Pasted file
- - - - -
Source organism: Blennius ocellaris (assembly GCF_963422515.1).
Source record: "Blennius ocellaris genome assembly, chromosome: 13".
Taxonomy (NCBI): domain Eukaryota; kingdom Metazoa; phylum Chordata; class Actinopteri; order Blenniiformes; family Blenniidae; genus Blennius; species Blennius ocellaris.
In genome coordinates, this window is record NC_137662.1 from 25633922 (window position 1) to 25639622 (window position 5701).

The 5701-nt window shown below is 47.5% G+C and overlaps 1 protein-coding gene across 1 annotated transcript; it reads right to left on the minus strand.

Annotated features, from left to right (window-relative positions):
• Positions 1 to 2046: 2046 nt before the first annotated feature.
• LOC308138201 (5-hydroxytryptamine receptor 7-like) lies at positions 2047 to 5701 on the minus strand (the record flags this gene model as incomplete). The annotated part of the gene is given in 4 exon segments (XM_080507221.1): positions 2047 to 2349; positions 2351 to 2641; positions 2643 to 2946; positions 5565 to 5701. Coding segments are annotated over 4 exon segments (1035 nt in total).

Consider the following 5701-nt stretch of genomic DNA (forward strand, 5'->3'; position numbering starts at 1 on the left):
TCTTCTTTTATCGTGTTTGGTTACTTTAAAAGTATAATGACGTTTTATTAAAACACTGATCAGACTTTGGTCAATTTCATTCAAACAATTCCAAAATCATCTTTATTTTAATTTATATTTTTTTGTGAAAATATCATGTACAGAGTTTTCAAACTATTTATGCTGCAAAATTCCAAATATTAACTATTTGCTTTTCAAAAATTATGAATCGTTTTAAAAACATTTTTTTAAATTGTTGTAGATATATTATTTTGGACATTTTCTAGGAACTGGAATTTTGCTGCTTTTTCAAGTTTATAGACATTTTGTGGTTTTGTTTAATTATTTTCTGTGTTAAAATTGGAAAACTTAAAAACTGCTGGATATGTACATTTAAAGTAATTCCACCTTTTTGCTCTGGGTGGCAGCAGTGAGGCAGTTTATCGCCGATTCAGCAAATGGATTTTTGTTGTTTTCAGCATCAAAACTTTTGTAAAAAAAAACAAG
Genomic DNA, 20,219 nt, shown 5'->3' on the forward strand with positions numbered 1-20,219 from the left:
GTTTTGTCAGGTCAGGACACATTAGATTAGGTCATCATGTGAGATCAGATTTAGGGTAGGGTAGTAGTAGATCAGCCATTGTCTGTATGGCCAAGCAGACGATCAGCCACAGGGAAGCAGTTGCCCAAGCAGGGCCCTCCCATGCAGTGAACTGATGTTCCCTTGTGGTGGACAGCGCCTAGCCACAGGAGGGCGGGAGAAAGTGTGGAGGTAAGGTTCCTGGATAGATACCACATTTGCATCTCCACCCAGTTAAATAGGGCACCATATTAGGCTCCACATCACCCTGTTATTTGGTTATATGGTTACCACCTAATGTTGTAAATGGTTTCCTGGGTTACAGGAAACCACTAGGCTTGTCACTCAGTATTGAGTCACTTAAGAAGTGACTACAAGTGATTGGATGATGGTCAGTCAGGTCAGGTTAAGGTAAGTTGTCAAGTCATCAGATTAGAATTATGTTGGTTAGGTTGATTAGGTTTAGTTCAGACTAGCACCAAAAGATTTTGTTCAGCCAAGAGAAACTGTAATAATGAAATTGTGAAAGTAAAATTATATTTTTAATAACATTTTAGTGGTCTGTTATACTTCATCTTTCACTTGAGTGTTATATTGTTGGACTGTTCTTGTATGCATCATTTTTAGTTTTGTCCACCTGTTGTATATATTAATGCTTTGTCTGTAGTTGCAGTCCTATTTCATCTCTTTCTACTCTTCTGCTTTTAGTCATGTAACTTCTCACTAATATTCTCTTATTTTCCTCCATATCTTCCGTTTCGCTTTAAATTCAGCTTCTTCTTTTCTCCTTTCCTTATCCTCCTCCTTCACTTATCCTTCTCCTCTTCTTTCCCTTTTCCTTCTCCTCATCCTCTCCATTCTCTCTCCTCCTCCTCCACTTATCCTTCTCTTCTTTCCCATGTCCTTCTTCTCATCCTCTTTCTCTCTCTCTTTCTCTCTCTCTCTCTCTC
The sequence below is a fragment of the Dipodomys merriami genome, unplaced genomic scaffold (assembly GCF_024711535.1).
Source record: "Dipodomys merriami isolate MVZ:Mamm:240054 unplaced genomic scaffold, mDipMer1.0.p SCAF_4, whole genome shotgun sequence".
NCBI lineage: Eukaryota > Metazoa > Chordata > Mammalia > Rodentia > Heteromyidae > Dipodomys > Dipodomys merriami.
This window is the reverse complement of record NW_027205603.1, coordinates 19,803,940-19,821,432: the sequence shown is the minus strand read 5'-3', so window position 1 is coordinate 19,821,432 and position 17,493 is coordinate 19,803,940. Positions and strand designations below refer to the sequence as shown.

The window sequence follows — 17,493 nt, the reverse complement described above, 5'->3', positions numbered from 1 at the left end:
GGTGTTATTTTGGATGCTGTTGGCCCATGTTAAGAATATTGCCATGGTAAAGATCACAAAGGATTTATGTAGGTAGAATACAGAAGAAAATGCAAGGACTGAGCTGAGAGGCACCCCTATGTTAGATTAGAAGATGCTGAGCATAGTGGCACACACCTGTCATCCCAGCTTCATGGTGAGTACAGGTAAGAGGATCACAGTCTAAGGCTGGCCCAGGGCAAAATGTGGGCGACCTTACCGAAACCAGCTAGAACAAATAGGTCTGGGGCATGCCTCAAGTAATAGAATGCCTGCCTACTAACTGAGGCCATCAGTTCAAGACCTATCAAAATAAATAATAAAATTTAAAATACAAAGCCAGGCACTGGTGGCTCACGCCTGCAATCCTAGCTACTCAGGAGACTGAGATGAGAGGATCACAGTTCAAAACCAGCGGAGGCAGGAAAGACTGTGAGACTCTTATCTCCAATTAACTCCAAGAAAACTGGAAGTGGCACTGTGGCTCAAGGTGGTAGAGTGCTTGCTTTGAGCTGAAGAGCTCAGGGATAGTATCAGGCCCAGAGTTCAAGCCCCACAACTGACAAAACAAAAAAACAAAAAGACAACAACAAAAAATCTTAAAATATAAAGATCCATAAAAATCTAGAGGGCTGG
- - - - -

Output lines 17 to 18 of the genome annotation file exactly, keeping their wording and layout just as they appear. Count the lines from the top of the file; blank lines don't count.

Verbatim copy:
The window sequence follows — 17,493 nt, the reverse complement described above, 5'->3', positions numbered from 1 at the left end:
GGTGTTATTTTGGATGCTGTTGGCCCATGTTAAGAATATTGCCATGGTAAAGATCACAAAGGATTTATGTAGGTAGAATACAGAAGAAAATGCAAGGACTGAGCTGAGAGGCACCCCTATGTTAGATTAGAAGATGCTGAGCATAGTGGCACACACCTGTCATCCCAGCTTCATGGTGAGTACAGGTAAGAGGATCACAGTCTAAGGCTGGCCCAGGGCAAAATGTGGGCGACCTTACCGAAACCAGCTAGAACAAATAGGTCTGGGGCATGCCTCAAGTAATAGAATGCCTGCCTACTAACTGAGGCCATCAGTTCAAGACCTATCAAAATAAATAATAAAATTTAAAATACAAAGCCAGGCACTGGTGGCTCACGCCTGCAATCCTAGCTACTCAGGAGACTGAGATGAGAGGATCACAGTTCAAAACCAGCGGAGGCAGGAAAGACTGTGAGACTCTTATCTCCAATTAACTCCAAGAAAACTGGAAGTGGCACTGTGGCTCAAGGTGGTAGAGTGCTTGCTTTGAGCTGAAGAGCTCAGGGATAGTATCAGGCCCAGAGTTCAAGCCCCACAACTGACAAAACAAAAAAACAAAAAGACAACAACAAAAAATCTTAAAATATAAAGATCCATAAAAATCTAGAGGGCTGG